Alice Gu’s moving documentary The Donut King isn’t just a sugary concoction. Although the documentary has its sweet moments, it’s a rather nuanced and often heartbreaking tale of Ted Ngoy, a Cambodian refugee who escaped to southern California in 1975 and through hard work and dedication built a donut empire. Affectionately known as “Uncle Ted,” the 77-year-old entrepreneur was originally a major in the Cambodian army and made the difficult decision to escape just as the Khmer Rouge led a bloody revolution. He and wife Chrissy land in LA, working odd jobs nearly 24 hours a day until he stumbles into a donut shop and falls in love with a taste that reminds him of home. Determined to get into the business he takes a job at the fast-growing Winchell’s chain which grew alongside car culture, interstates, and urban sprawl in the 1950s as two donuts and a coffee became a breakfast staple for those commuting downtown to the office.
In 1976, Chrissy and Ted open their first shop which leads in short order to 25 more, all leased to Cambodian refugees Ted has sponsored–each with their own harrowing tales of escaping the Khmer Rouge. Alice Gu fascinatingly jumps between multiple stories and time frames, profiling the effect that the mythic Uncle Ted had on various family-owned shops in southern California, subverting the expectation that, despite its colorful opening, this picture would be a celebration of culinary culture. While that is explored, we also get a compelling, often heartbreaking character study that does not shy away from the dark side and the hard work of running an empire.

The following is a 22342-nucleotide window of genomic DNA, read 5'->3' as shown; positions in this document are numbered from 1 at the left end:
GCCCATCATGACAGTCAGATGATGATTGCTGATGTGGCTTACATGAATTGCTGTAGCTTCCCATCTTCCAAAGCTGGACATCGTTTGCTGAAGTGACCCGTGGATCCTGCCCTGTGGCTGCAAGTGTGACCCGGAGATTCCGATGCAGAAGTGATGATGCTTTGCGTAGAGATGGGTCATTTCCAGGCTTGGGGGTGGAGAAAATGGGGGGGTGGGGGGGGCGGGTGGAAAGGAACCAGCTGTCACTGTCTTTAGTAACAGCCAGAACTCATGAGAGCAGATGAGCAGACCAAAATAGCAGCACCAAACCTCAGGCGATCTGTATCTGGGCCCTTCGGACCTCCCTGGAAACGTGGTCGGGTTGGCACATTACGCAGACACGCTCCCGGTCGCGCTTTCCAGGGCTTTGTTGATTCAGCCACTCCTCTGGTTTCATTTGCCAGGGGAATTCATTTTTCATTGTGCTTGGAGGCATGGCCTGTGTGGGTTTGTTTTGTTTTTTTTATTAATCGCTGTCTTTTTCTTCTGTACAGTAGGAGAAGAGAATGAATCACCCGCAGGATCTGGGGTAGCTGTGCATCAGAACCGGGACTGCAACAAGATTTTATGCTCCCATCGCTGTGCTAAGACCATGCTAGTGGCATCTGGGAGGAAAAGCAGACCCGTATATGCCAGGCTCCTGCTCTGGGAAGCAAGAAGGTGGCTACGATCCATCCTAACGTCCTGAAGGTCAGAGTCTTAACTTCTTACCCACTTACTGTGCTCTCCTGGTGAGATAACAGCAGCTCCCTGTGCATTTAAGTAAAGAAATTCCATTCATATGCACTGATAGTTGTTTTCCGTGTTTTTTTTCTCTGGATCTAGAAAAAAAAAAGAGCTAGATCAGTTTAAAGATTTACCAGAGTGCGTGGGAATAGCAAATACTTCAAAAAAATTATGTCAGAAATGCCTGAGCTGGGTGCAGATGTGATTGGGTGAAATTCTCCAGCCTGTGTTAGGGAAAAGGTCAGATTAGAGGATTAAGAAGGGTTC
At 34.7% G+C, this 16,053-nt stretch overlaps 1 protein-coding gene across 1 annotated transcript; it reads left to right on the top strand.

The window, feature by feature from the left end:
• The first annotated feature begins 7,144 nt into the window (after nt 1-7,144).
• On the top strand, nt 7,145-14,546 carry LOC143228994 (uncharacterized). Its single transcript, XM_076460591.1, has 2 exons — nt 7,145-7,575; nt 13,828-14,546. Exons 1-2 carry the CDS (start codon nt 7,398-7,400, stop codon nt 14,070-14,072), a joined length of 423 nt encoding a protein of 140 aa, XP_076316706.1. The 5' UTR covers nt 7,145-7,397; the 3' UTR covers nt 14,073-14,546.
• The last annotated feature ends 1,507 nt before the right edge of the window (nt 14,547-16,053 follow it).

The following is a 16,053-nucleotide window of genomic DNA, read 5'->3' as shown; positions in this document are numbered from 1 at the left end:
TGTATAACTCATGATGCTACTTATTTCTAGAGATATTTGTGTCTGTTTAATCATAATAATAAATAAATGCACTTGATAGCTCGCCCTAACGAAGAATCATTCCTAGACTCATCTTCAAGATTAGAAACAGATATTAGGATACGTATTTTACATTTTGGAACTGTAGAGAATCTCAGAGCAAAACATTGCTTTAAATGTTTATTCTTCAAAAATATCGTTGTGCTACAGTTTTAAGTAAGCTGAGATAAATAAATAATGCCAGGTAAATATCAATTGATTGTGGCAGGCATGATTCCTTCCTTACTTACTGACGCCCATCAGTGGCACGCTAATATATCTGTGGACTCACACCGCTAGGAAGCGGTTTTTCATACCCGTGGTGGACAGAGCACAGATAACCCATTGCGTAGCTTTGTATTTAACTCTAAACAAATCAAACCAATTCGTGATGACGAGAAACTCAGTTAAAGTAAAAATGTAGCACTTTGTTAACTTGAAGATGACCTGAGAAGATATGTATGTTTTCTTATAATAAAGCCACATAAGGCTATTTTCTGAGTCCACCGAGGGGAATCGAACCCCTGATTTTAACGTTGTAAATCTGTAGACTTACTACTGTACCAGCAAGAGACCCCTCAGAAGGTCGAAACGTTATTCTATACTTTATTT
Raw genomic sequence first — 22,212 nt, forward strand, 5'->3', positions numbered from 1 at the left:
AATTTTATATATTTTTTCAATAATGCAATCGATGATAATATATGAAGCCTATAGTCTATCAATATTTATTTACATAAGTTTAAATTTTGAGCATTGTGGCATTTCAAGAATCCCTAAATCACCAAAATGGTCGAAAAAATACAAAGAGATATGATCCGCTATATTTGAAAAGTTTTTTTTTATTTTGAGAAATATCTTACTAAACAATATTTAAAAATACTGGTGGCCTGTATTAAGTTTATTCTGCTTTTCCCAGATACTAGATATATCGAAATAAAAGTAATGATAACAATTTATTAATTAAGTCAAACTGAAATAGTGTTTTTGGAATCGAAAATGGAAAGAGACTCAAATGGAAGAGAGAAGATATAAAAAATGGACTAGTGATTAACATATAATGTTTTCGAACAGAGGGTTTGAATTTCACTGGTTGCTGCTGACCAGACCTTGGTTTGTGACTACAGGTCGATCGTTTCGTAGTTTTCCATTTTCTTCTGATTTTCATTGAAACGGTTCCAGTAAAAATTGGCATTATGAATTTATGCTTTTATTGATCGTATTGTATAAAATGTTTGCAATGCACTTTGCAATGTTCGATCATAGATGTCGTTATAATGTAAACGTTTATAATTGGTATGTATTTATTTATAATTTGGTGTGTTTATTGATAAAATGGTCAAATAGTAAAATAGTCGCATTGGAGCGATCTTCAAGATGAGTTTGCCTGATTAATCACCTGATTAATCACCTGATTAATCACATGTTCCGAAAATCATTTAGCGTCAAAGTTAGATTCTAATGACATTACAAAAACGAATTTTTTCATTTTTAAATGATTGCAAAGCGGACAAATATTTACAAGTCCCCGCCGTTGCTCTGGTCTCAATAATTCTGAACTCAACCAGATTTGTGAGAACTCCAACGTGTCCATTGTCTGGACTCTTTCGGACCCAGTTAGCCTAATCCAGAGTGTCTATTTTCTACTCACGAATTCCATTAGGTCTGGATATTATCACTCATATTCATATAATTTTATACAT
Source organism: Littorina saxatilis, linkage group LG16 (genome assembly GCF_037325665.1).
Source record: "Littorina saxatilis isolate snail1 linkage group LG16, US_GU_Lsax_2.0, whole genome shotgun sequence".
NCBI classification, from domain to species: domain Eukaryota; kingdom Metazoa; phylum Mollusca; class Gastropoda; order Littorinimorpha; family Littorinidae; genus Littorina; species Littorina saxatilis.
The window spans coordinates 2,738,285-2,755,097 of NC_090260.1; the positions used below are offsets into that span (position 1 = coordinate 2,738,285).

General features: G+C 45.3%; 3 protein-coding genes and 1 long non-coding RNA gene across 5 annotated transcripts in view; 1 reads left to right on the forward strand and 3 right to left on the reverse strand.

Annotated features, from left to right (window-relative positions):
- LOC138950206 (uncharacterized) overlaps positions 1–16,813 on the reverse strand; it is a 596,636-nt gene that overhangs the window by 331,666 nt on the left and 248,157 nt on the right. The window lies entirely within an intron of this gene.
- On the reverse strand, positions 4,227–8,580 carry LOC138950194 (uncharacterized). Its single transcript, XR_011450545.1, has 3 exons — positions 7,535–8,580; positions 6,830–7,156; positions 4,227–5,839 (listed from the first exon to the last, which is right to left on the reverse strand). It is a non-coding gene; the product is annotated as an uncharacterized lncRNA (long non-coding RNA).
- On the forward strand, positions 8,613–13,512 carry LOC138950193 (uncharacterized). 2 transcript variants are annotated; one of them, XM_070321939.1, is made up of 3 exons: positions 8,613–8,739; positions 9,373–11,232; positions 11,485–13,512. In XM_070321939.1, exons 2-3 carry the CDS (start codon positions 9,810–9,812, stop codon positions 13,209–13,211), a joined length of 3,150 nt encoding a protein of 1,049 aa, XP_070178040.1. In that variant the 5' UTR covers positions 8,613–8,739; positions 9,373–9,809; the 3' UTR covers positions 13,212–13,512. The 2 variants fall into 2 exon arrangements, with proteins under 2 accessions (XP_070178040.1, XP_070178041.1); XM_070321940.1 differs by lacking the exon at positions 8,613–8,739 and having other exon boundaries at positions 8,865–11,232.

Ted sponsors over 100 families, growing his company from a frugal trainee looking to cut corners at Winchell’s to 65 donut shops and twenty million dollars in annual revenue. He also finds himself embraced by the likes Republican politicians like Ronald Reagan and Pete Wilson, both of whom the Ngoy family held up as examples of the hardworking American spirit. Ironically, future governor Jerry Brown, a Democrat, had been vocally against bringing refugees to California.
After the sugar high, the story takes an unpleasant turn as greed, money, and excitement threaten to bring down Ted in a truly heartbreaking way that is best left unspoiled. Gu offers a comprehensive and riveting look at a group of entrepreneurial families that keep his legacy alive while pushing the culinary culture further. They together are able to stave off a second attempt by Dunkin’ to enter the market as younger family members play the social media game and create new Instagram-worthy offerings that capture the attention of food blogs like Thrillist.
The Donut King is told through archival footage, animation, and interviews with family members alongside Ted Ngoy, who has tried to make peace with those who he’s hurt including Mel Allison, a 91-year-old baker still at it at Winchell’s. The result is a moving and lively portrait of multiple family businesses and the man that envisioned and executed a delectable kingdom of confections.
The Donut King had been slated to premiere at SXSW and has been awarded the Special Jury Prize for Achievement in Documentary Storytelling.